Manchester is Red, Manchester is Blue

When I knew that I would fly to UK for my course, I couldn’t resist temptation to fly to Manchester (instead of London) first. I kept aside London for the inbound flight for reading newspaper its long queue of immigration process owing to Heathrow shortage of staff. Furthermore, the course location, Warwickshire, Coventry is located between Manchester and London.

The decision was perfect as the arrival process in Manchester International Airport (MAN) nothing but very smoothly. Qatar Airways landed at Terminal 1. From here, manchester Piccadilly station is 15minutes away. The train departs from The stationn, located between Terminal 1 and 2, linked to the terminals by a Skylink moving walkway.

One of the reasons to pick Manchester is to visit two big football clubs home: Manchester City (City) and Machester United’s (MU) stadiums. The rivalry of these two clubs was apparent and at high this year when City has won Premier League title since forty-four years, only with goal difference to its neighbor. Is Manchester Red or Blue?

Manchester is Blue

Manchester City’s stadium is the City of Manchester Stadium, also known as Eastlands and the Etihad Stadium since July 2011 because of sponsorship commitments. The stadium is situated in East Manchester; 20-30minutes walk from Piccadilly Station.

At the time of my visit the stadium  including its store closed for a concert. So a stadium tour was not possible at all. However, I managed to get one or two shots amidst light cold rain.

Later during city center walk I visited City store at Arndale Mall/Shopping Center.

City of Manchester Stadium
At Manchester City’s Etihad Stadium
Manchester City’s store at Arndale Mall
Ballotelli’s “why always me” t-shirt on sale at City Store

Manchester is Red

First note, I am not an MU fan 🙂

Second, visit to The Red Devil’s stadium was one of the best stadium tour I ever had. Let me tell you why.

Old Trafford Stadium is the home of Manchester United. The stadium can be easily reached by both the Altrincham and Eccles lines of the Manchester Metrolink network, with the nearest stops being Exchange Quay at nearby Salford Quays, and Old Trafford, which it shares with the Old Trafford Cricket Ground. Both stops are a five-minute walk from the football ground. During matchday, the stadium can also be reached by MU Football ground station adjacent to the south stand of the stadium.

I booked a slot at 10am through internet couple days before my departure. Arriving at the stadium, I was welcomed by the united trinity statue depicting three great MU players: George Best, Denis Law, Bobby Charlton. It is located at the east stand of the stadium. The stadium appearance is modern, unlike Anfield, but similar to Emirates Stadium.

The stadium tour started at Museum & Tour Centre when I registered and confirmed my booking. I was given one hanging badge/lanyard and ticket that I could take home. As I still have  30 minutes before tour is started, I spend the wait by visiting its museum. Otherwise visitor can also visit the museum after the tour. Ticket for museum visit is valid for one day.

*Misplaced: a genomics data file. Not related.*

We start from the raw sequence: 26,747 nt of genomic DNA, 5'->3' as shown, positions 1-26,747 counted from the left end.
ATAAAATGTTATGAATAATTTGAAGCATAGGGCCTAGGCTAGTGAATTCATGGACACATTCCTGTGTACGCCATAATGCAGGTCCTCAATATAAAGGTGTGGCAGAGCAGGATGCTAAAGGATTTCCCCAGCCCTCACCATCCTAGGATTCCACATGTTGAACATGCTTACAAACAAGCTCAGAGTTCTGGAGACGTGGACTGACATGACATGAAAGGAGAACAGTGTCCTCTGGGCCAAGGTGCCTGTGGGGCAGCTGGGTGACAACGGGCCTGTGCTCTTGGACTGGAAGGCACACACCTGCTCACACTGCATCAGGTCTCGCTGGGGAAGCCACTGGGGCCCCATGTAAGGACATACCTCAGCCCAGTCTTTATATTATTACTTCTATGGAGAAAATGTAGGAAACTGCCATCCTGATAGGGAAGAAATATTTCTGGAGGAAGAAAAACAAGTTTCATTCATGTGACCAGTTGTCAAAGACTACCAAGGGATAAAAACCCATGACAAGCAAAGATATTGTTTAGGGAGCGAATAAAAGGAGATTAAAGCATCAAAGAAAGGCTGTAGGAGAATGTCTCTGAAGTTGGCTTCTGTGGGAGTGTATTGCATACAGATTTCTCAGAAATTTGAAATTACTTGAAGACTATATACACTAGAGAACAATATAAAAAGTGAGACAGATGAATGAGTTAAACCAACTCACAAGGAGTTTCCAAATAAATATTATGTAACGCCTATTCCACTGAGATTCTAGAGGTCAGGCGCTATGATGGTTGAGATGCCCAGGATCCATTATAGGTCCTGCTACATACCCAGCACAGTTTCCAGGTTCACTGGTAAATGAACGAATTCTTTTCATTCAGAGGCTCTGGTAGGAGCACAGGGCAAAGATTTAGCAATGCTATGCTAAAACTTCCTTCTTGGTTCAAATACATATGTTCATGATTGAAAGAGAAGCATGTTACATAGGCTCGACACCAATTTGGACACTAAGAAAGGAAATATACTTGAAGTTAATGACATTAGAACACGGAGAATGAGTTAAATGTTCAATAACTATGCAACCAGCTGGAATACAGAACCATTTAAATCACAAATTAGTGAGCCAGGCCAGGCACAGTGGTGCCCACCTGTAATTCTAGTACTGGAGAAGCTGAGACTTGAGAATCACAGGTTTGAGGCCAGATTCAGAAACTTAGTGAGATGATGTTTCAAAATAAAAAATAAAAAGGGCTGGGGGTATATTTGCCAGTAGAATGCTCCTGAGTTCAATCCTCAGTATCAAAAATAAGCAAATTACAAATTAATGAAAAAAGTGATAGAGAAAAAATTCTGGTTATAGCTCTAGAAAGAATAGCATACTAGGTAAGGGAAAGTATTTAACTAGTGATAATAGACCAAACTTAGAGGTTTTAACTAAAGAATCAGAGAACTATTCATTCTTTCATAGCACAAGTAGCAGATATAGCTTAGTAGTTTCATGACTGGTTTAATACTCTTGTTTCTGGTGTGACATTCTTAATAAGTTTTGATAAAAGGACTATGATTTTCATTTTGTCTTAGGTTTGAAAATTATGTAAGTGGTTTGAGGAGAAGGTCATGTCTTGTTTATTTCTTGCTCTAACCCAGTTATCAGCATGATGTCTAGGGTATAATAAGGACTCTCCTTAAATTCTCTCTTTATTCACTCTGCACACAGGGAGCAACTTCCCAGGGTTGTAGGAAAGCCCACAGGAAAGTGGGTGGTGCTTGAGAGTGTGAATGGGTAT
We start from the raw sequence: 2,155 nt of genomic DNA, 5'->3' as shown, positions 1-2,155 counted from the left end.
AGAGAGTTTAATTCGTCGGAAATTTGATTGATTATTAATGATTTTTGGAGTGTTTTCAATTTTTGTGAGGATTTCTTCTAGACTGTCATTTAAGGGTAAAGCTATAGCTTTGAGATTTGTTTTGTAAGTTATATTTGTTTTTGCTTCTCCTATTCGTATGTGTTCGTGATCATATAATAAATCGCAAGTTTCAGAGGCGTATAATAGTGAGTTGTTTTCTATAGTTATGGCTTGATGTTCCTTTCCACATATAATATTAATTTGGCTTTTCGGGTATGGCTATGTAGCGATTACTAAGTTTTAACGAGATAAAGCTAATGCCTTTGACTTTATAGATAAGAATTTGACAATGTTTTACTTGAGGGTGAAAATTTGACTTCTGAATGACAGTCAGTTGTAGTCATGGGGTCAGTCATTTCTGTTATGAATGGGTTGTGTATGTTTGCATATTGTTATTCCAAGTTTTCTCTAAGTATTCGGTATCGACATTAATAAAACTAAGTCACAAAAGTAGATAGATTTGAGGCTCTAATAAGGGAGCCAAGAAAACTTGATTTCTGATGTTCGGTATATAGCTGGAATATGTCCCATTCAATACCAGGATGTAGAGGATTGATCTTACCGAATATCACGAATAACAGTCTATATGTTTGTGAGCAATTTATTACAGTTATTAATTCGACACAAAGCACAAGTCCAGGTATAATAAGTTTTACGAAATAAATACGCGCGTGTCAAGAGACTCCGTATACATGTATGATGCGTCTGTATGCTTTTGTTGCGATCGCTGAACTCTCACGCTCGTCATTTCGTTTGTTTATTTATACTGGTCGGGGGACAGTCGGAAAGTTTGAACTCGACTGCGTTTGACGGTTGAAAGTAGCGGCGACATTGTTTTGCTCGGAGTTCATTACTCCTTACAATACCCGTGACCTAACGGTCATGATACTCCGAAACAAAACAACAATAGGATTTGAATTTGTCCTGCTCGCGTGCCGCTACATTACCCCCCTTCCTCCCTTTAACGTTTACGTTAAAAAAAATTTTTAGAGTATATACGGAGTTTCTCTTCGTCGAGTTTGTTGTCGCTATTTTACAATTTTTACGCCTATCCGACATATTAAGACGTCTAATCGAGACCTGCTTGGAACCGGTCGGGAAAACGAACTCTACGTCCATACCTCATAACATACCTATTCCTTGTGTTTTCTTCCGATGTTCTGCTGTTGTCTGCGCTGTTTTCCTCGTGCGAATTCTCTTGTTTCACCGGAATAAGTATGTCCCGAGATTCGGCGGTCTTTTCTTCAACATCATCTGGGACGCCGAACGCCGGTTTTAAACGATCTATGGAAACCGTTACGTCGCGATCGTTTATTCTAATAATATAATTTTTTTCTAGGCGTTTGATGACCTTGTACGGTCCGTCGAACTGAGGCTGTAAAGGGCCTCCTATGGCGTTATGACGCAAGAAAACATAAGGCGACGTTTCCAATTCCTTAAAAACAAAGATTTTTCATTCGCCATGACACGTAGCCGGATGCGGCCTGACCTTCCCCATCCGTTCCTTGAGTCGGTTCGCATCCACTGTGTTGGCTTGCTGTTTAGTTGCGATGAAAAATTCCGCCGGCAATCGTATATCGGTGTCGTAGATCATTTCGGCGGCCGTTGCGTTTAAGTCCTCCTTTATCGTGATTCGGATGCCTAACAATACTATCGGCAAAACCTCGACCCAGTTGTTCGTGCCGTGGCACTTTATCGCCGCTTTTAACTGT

The museum houses arrays of collections representing history of MU since it was established more than a century ago. Display of MU jerseys, memorabilia, trophies, MU fans documentaries, and timelines were also interesting. Sir Alex Ferguson (current manager and the longest serving manager) deserves one special room for himself.

The stadium tour starts at stadium tour meeting point. Along with me are another ten people. Guided by a stadium tour leader, we start the tour with visiting external of the stadium, pointing out several landmarks such as Munich Tunnel. The tunnel is to commemorate Munich air disaster in 1958 when 8 MU players died. A plague and still clock showing the exact time when the airplane crashed are installed.

We enter the tunnel and start exploring internal of the stadium. Dave, our guide, takes us to player lounge, executive lounge, and dressing room both for home team and visiting team. At the dressing room Dave gives us an account on how manager use the dressing room. We were also given a photo opportunity. Exiting the room to the tunnel to the pitch, Dave split the group into two lines turn on the music and crowd noise and we walked out to the pitch as if we were the special players.

Now we are in the pitch. The rule is we shall never touch the pitch. Dave shows us all different stands, special seatings, TV and commentators booths as well as the disable areas and its entry to the stadium. I can only imagine how it will be watching a match and feel the atmosphere inside this also-known-as-the theatre-of-dreams stadium.

One of the special moment is when we are given the opportunity to sit on the dug-out (the sitting where the subs sit during the match), or to Sir Alex’s sitting. Oh, this is how it feels being subs or manager.

The tour is anti-climax with exiting through megastore. Expected but slightly impelling.

I can only recommend that either you are a fan to MU or not, a stadium tour to Old Trafford is well worth it.

On the way to Old Trafford Stadium via Exchange Quay metrolink station
Old Trafford stadium from Old Trafford Park Rd
Old Trafford stadium
The United Trinity statue at Old Trafford Stadium
Museum & Tour Centre Red Cafe
Stadium tour meeting point
MU Museum
Owing to its countless trophy won, aMU dedicated a trophy room at the museum
History of jerseys
Ryan Giggs at MU Museum
Munich Tunnel, named to commemorate Munich air disaster in 1958 when 8 MU players and 3 staffs were killed during the incident

MU Dressing Room
MU Dressing Room – Rooney’s bench
Tunnel to the pitch
Tour leader is giving explanation on the different stands of the stadium
Old Trafford is also known as The Theatre of Dreams
Sitting on Home Team stand
Inside Old Trafford stadium with Sir Alex Ferguson stand on the background
Another view of inside Old Trafford stadium
MU Store